(Part 1 of 2)  Early recognition that an elder may need assistance allows for proper planning and preparations (i.e. increased number of options, improved quality of care, and less expense).  Here are a few things to look for during your next visit:

  1. Signs around the house. Pay attention to the living areas. A home that has always been well maintained but is now unkempt could mean that cleaning is becoming too difficult. Look for stacked or unopened mail which might indicate the person is having difficulty seeing or is depressed. Laundry or dishes piling up may mean the clothes are too heavy, or they have difficulty loading the washer or dishwasher.  Examine the yard and exterior of the house for signs that regular maintenance and upkeep is not occurring. These can all be signs that normal household tasks are becoming too difficult and some level of intervention is now, or soon will be necessary.
  2. Eating regularly/properly.  Sharing a meal with your aging loved one (preferably in their home).  It’s a great way to see what they eat and how much.  Pay close attention to how they feed themselves and how much they consume.  If in their home, watch how they prepare the food and whether they have difficulty.  Do they have trouble standing for extended periods or remembering to check the food, and turning off the stove or oven.  Also, check the refrigerator and cabinets to see if food is present.  Lack of food could mean that shopping has become difficult or they are struggling financially.  This will give you insights into how they eat when you are not there.  IMPORTANT: Most elderly people take medications which require food-so proper eating habits are especially important to keeping them safe and healthy.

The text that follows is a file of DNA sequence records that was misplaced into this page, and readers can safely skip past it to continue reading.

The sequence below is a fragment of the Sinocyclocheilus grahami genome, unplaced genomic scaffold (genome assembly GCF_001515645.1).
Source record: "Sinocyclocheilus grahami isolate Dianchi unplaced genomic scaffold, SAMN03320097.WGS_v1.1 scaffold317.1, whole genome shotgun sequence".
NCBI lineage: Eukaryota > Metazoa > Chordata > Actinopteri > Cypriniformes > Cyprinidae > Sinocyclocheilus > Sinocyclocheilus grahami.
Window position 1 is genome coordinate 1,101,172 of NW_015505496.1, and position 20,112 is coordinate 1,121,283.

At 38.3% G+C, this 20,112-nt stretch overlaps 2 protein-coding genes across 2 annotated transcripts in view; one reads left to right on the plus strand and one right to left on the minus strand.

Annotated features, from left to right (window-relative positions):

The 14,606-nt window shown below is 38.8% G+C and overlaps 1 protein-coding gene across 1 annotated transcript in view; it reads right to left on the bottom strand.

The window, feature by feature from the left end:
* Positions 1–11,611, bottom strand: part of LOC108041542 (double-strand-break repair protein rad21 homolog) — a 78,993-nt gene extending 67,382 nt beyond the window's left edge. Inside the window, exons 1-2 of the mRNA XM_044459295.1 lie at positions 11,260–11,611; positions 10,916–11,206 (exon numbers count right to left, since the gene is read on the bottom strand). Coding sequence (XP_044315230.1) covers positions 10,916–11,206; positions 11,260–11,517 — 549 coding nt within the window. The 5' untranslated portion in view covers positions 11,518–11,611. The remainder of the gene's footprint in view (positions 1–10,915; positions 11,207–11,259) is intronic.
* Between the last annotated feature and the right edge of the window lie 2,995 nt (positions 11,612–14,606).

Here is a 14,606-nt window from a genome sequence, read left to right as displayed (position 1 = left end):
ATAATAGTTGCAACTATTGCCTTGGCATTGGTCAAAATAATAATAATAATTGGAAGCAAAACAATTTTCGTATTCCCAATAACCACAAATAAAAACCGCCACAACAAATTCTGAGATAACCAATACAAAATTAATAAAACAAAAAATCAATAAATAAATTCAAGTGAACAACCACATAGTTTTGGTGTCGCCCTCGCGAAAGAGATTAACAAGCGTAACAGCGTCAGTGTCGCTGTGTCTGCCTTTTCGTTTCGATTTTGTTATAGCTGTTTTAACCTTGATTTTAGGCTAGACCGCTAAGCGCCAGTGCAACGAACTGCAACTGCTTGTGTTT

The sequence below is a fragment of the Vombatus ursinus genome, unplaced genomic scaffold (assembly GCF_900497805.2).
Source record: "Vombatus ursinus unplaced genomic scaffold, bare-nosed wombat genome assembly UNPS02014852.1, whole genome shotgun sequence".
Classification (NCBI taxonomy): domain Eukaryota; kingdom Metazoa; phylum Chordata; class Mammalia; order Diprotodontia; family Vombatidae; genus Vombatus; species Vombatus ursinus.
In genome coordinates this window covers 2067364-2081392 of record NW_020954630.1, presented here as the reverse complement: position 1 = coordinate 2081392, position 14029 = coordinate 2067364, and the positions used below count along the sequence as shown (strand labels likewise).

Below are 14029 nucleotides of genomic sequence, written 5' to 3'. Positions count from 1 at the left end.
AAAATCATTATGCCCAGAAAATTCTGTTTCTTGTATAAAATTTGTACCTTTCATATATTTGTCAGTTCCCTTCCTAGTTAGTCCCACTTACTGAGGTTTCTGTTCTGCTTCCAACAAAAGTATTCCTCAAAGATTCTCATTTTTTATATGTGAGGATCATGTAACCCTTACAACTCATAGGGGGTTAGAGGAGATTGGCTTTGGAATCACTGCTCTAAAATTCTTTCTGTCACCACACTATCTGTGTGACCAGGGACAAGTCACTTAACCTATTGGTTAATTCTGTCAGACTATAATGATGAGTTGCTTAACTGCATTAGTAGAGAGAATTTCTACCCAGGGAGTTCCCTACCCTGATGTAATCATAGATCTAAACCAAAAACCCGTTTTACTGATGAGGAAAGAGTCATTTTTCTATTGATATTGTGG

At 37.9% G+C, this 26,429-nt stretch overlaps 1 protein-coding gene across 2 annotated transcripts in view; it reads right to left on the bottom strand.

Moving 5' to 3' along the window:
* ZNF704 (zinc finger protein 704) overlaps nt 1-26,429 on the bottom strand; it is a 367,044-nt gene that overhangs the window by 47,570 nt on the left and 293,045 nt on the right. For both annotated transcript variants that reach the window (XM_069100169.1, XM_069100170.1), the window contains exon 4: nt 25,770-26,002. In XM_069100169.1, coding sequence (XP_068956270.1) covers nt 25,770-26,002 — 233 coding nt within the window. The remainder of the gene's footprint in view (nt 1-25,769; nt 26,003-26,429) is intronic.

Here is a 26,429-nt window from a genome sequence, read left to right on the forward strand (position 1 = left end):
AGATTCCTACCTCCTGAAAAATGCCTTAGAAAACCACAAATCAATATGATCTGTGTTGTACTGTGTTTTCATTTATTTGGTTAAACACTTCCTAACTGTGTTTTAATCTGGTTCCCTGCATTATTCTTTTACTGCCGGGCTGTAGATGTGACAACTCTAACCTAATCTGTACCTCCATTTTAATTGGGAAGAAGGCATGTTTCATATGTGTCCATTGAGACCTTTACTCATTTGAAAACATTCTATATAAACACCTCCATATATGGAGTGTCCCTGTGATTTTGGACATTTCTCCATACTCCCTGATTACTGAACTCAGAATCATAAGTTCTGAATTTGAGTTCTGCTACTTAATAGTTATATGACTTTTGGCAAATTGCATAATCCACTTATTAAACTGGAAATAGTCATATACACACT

3. Walking/ambulation. Take a walk with your loved one.  It’s great exercise and a wonderful opportunity to chat (see final tip below).  Carefully observe whether the person is steady on their feet, how far they can walk, and if being on their feet for an extended period of time causes any residual issues (ex: dizziness or muscle soreness).
  4. Driving. Go for rides (note the plural) in a car driven by your aging loved one.  Visually inspect the car for dents, scratches etc. If there’s damage tactfully inquire about the cause.  When riding with them observe: can they control the vehicle and maintain a steady speed; do they get frazzled or frustrated easily, can they safely make left turns, and whether they remember to use appropriate signals.  Ask them questions.  Go for drives both during the day and after sun down.  Alter your route to see whether they can get to their destination.  Notice whether they have begun to self-regulate (ex: drive only short distances or only during daylight hours).

For more information and additional tips please follow me on and regularly visit the writers for hire.  Good luck on your caregiving journeys.